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    Look for a habitual story you tell yourself that is limiting you or keeping you in a negative state. Maybe it's the tale of why you haven't been promoted or why you're always attracted to somebody with a wandering eye. Take that story and look for everywhere it's not true. (You actually were promoted four years ago, and the boy you dated when you were a sophomore in high school was utterly devoted.) Write yourself a new story that changes the way you feel about your situation. For example, if you haven't gotten that promotion, make the story about mastering your current position or about finally getting enough feedback to know it's time to switch jobs.

    Write a list of things that you would like to change. It can be anything from losing 10 lb. to remembering your friends' birthdays. Generate at least five items. Then, pick your top one and resolve to take action. Put it on a three - by - five index card and tape it to your bathroom mirror to remind you of your new commitment.

    Make another list. This time, write at least five things you can do to implement the change you selected the day before. These steps must be specific and doable. For example, "Exercise" is way too vague and "Eat only celery the whole of next week" is never going to happen. Something like "Do sit - ups, leg lifts, and biceps curls for half an hour while watching Jeopardy" is something specific you can realistically accomplish.

    Think of the reasons you have resisted change up till this point. What do you gain by staying right where you are? Be really honest with yourself. Are you avoiding the pain of failure or uncertainty? Do you enjoy knowing exactly what each day will bring and how you will respond? Once you are clear on the benefits of not changing, write down what it is costing you. Make the list as detailed and personal as you can by looking for the hidden costs in terms of relationships and self - esteem, lost opportunities, and long - term regrets. Put the plus and minus sheets next to each other and compare. When the price of stagnation becomes greater than the effort to shift behavior, you will have the motivation you need.

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    While it would be lovely if we could get along with everyone all the time, I am sure it cannot be done. More so, I am not sure I would want to. I do not think conflict is always a bad thing. Differences of opinion push us outside our comfort zone. Conflict can teach us new ways of seeing situations; it can clarify and solidify our commitment to our own perspective. It is in these conflicts that we test our mettle, where we see what we are capable of, where we find our limits.

    There are a lot of people with whom you do not want to agree anyway. Some folks are just horrible. I know that is a politically incorrect thing to say. The relativists of the world will assert that bad is a subjective term, while the New Agers will tell you that in reality we are all good and there is no such thing as evil. At the risk of offending them, I want to state for the record that I think that is all a crock. As long as genocides and child pornography exist, I am holding on to the notion that there are people worth fighting.

    That being said, there are ways to be in productive conflict, and ways that will drag you back to pre-Neanderthal stages of emotional development. I personally have run the gamut of pugilist styles and can attest to the ineffectualness of blame, shame, passive aggression, and guilt.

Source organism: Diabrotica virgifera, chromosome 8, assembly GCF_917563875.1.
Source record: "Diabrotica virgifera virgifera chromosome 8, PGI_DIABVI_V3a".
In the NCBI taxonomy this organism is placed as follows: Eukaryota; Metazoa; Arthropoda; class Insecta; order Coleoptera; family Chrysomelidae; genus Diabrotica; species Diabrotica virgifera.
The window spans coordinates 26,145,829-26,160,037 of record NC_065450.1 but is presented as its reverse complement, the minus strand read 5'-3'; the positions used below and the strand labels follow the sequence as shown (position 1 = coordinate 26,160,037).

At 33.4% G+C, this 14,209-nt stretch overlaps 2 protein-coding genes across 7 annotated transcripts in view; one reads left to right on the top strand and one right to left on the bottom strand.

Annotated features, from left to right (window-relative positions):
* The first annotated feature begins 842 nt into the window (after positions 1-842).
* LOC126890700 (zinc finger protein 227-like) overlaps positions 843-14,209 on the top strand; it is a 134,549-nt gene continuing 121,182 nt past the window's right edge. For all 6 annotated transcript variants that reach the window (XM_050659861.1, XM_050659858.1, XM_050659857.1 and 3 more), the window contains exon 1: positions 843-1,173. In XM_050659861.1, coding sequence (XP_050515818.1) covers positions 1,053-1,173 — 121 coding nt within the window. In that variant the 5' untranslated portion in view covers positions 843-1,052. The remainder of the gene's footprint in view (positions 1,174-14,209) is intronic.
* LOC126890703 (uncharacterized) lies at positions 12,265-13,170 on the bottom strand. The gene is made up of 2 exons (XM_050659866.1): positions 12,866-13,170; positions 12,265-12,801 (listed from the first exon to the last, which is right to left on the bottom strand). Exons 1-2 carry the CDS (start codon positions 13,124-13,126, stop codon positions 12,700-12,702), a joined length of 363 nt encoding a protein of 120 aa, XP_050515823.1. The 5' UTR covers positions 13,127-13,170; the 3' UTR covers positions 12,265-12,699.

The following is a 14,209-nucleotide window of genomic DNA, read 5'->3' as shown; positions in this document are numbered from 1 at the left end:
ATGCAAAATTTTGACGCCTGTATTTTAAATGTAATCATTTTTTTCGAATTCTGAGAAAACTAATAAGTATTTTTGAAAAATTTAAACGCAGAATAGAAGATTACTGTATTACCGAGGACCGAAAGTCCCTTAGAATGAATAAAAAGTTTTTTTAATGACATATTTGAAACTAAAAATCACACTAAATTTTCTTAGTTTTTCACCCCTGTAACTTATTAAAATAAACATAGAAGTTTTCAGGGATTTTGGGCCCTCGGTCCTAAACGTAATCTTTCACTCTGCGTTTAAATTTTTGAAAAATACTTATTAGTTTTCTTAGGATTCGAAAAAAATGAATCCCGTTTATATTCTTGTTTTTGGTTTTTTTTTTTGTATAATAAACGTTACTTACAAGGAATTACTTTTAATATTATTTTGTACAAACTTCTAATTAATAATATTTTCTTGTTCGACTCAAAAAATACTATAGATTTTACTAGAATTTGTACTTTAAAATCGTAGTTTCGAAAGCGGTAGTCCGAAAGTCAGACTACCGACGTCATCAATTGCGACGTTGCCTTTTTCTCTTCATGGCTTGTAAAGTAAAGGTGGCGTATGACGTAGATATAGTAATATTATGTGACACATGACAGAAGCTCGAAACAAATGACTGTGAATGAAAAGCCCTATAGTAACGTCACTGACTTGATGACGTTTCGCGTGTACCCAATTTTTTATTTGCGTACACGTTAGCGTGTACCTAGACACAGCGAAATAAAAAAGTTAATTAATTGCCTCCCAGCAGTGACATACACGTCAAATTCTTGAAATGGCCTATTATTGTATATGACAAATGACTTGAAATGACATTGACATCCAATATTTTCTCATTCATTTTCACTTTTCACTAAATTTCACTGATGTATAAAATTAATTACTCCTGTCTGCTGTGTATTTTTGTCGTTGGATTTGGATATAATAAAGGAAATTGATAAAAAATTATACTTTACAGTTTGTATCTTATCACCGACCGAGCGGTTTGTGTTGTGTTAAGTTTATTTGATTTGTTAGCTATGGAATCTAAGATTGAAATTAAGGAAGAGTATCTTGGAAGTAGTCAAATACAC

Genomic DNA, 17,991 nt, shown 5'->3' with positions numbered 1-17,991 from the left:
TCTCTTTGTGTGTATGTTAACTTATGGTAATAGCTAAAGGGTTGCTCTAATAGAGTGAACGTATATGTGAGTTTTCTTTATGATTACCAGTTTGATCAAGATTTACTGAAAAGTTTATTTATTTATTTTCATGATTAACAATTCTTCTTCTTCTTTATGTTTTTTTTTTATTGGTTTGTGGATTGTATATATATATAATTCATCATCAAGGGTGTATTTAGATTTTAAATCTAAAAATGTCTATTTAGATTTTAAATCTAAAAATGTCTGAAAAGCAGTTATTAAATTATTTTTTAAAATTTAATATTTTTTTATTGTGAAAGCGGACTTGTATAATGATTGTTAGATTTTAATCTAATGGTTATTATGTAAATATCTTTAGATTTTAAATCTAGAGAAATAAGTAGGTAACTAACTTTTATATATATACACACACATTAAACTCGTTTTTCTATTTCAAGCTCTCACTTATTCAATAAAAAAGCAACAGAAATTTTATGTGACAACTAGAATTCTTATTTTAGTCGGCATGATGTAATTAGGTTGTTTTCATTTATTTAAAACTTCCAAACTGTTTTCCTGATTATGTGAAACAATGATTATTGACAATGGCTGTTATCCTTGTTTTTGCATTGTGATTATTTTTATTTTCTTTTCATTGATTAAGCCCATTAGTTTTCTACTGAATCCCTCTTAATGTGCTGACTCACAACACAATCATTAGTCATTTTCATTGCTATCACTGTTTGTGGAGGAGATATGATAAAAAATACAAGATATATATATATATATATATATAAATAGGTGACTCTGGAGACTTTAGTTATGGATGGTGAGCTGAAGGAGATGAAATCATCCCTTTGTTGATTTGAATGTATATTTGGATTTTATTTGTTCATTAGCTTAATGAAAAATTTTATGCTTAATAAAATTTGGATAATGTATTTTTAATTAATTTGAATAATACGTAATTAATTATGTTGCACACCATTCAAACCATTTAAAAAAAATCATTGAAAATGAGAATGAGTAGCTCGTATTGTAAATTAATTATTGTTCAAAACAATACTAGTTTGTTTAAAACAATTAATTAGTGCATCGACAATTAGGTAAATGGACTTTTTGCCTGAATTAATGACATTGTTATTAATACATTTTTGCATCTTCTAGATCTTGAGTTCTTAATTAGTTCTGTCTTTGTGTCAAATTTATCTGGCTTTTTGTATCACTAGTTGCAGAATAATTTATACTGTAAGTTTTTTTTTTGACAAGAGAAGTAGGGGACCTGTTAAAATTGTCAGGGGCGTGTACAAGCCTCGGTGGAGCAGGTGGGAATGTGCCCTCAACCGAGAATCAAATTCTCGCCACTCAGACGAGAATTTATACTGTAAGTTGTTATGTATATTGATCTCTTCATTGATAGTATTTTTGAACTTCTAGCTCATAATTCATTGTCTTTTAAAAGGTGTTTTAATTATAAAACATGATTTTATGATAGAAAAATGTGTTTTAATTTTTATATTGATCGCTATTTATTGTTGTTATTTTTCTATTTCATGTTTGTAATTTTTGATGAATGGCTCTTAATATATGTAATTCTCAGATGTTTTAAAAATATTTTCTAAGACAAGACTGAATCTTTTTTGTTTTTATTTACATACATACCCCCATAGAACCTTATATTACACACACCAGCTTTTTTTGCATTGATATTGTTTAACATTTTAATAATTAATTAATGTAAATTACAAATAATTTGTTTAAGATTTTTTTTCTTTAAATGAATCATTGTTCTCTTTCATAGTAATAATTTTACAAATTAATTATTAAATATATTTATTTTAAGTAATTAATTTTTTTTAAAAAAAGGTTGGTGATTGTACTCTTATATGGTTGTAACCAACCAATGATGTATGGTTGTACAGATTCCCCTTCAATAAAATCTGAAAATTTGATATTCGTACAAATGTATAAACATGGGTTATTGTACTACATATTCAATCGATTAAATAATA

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    Change is inevitable. There are a variety of ways to change: socially, emotionally, mentally, intellectually, and physically. Change occurs at different levels of consciousness and at different levels of control. People may change jobs in very conscious ways and go in and out of relationships in unconscious ways or vica versa. This may happen many times throughout their lives. Hopefully people also learn to become more self aware and self realized as they become educated, social and experience life. Starting in childhood and continuing through adulthood there are always physical changes that people don't have control over. For example, eye sight gets worse throughout the aging process. At some level it's important to know what changes you are in control of and what changes are positive and impactful for your life so you aren't just allowing things to happen to you. Allowing life to happen to you can lead to unhappiness, sadness, grief, and depression leading to low self esteem, self confidence and self worth. 
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    Some people who have body dysmophic disorder can accept the idea that they probably look 'normal' to others, despite the obvious flaws they see in themselves. Others with BDD, however, believe the defects they see in the mirror are real, regardless of evidence to the contrary. Experts say these people have a condition called delusional BDD.

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    Muscle dysmorphia is a subtype of body dysmorphic disorder that typically leads men to exercise excessively and to use dietary supplements and in some cases, anabolic steroids, to increase their musculature and improve their overall shape.

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    There are a number of common symptoms and signs of body dysmorphic disorder (BDD). Those signals include:

    • Excessively checking their appearance in mirrors or other reflective surfaces
    • Constantly comparing their appearance to other people
    • Attempting to fix the imagined flaw through excessive grooming
    • Touching, measuring or checking the supposed defect
    • Frequently changing clothes
    • Destroying existing photographs and refusing to be photographed
    • Constantly seeking reassurance from loved ones
    • Masking, camouflaging or disguising perceived flaws with bulky clothing, heavy make-up, posture, or hats
    • Excessively exercising and dieting
    • Avoiding reflective surfaces or mirrors
    • Having suicidal thoughts